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The Challenge of Novella Writing

March 19th, 2010

I’ve just been putting the finishing touches to my novella, Rattus.  I have never written a novella before. In fact I’ve never liked the word ‘novella’ much: it somehow suggests smoking jackets and dry sherry. (Possibly I’m confusing it with Ivor Novello.) But actually, I have long believed that my thoughts naturally run to about 100 pages: the 300 page novel has always felt like a marathon. Beryl Bainbridge says somewhere that every time she starts planning a new novel, her first thought is: I can’t do this again.

Simon Maginn

Rattus is about 70 pages, and really couldn’t be any longer. It is a single strand story, told in first person. I have written in first person before (A Sickness of the Soul), but have never attempted the double jeopardy of first person/present tense, a mode which any creative writing teacher (such as, for example, me) would tell you to avoid assiduously. But that’s how it came out, or rather that’s how the first line came out – ‘New people over the road, she says. Look.’  – and so that’s how it had to be.

David, our hero, sees a rat in his toilet bowl, and something starts to go horribly wrong in his head. He undergoes a slow and subtle psychological transformation, until he ends up in a place no one should ever end up in. The story is about loneliness and surveillance. It asks: when does protection become control, when does neighbourliness become predation?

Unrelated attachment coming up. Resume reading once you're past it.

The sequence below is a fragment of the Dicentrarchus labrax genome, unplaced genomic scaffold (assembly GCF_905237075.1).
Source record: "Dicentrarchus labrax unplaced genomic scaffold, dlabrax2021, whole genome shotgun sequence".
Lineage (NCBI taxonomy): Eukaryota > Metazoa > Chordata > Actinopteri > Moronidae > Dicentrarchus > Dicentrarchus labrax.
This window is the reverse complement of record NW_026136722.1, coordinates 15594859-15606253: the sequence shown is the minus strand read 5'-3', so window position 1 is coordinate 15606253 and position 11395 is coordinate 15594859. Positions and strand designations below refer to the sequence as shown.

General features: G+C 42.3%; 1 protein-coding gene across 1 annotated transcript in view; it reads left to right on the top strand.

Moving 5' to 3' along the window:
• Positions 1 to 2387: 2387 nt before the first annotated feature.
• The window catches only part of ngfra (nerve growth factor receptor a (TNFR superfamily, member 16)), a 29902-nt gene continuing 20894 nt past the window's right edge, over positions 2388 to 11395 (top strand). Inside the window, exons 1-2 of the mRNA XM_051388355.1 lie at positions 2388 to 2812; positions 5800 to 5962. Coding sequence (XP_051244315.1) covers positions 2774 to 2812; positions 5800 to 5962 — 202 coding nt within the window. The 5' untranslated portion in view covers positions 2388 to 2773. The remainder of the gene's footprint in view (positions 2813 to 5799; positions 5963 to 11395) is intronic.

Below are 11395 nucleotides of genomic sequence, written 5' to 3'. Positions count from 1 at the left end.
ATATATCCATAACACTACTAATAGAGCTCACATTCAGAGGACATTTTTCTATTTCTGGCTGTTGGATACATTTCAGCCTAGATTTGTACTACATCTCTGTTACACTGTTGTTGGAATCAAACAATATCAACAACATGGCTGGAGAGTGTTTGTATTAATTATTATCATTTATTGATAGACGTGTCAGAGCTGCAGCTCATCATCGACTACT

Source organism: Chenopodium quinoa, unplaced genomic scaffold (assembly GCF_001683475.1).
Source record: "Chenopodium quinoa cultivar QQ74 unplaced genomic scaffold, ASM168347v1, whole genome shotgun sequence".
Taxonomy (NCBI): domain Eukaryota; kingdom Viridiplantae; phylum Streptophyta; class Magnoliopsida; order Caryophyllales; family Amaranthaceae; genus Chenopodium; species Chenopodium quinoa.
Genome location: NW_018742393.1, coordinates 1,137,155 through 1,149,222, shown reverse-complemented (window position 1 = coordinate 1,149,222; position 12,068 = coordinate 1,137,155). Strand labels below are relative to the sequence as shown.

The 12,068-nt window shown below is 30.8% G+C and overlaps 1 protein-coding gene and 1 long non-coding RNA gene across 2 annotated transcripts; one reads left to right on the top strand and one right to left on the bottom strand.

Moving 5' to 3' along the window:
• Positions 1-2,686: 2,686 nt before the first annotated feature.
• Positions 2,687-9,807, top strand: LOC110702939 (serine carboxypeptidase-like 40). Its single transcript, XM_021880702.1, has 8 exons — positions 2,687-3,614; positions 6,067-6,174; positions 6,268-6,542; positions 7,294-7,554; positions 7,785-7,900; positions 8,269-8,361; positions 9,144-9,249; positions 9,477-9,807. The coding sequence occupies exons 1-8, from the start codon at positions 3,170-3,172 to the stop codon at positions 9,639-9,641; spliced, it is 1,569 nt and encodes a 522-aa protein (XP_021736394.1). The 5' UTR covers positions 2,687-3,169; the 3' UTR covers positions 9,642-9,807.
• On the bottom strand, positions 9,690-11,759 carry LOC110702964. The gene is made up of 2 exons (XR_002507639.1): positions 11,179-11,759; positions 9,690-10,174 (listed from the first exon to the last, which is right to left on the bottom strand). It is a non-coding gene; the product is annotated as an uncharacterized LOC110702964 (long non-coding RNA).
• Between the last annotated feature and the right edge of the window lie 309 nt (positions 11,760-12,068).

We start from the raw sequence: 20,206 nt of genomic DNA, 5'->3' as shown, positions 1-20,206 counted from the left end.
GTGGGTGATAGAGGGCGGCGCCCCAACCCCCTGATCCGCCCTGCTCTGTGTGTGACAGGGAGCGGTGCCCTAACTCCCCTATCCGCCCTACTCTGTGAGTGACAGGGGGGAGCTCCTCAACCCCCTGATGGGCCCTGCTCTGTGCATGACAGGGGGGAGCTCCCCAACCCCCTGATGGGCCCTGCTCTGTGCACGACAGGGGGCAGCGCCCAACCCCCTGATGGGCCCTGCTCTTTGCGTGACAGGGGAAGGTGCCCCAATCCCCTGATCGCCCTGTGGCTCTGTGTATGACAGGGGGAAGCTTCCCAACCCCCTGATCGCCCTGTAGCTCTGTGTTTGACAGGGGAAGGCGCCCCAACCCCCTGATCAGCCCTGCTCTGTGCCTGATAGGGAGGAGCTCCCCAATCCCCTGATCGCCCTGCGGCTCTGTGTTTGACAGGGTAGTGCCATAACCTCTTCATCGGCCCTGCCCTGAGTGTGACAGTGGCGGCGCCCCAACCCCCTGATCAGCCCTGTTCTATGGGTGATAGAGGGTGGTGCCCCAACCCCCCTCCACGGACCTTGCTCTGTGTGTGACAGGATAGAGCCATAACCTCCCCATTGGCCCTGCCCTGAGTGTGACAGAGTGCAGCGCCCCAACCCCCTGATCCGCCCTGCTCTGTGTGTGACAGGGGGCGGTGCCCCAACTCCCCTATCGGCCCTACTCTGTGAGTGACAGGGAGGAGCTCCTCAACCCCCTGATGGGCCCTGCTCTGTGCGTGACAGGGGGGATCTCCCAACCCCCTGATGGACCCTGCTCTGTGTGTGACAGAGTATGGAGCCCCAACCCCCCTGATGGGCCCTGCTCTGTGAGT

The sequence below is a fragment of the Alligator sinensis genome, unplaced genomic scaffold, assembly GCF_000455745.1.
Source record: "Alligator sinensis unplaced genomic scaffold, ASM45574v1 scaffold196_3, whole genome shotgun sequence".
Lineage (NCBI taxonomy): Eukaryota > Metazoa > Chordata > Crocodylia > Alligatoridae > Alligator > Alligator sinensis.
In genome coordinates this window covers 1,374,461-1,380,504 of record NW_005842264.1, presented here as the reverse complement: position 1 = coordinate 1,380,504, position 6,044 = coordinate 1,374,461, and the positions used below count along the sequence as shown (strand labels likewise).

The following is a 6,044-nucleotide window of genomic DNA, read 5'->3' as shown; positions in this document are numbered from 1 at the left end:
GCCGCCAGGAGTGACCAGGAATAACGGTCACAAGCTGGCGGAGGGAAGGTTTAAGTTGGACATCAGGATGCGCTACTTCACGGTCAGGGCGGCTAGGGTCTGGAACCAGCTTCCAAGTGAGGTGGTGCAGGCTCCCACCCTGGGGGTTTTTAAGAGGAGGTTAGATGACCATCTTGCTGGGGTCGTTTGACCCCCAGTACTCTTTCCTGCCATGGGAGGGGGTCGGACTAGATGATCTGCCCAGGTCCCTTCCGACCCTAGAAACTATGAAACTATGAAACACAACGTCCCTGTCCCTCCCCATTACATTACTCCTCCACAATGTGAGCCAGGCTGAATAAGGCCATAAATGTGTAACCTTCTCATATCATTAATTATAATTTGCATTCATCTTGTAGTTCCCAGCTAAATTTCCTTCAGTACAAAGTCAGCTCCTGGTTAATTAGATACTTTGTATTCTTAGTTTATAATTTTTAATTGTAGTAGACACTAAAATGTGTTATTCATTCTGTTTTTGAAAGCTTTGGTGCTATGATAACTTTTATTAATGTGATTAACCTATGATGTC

I wrote it over a three week period, while I had a rat infestation in my house (yes, there was one in the toilet bowl). I got the council in and a cheerful, somewhat Dickensian man in blue overalls put down poison and invited me to inspect droppings. I told him I thought we had mice. Yees, he said, showing me the evidence, something like a grain of cooked basmati rice, but black. Yees. Quite some size, then, these mice? He was happy as a Jack Russell. I was quiet and coldly dismayed. I felt, more than anything, offended.

It’s fourteen years (fourteen!) since my last Simon Maginn publication, though I have published novels in my other name during this period. But this is my return to horror, or psychological thriller as I always say in polite company. And the moral of the story? Always check the toilet bowl. Before you sit down.

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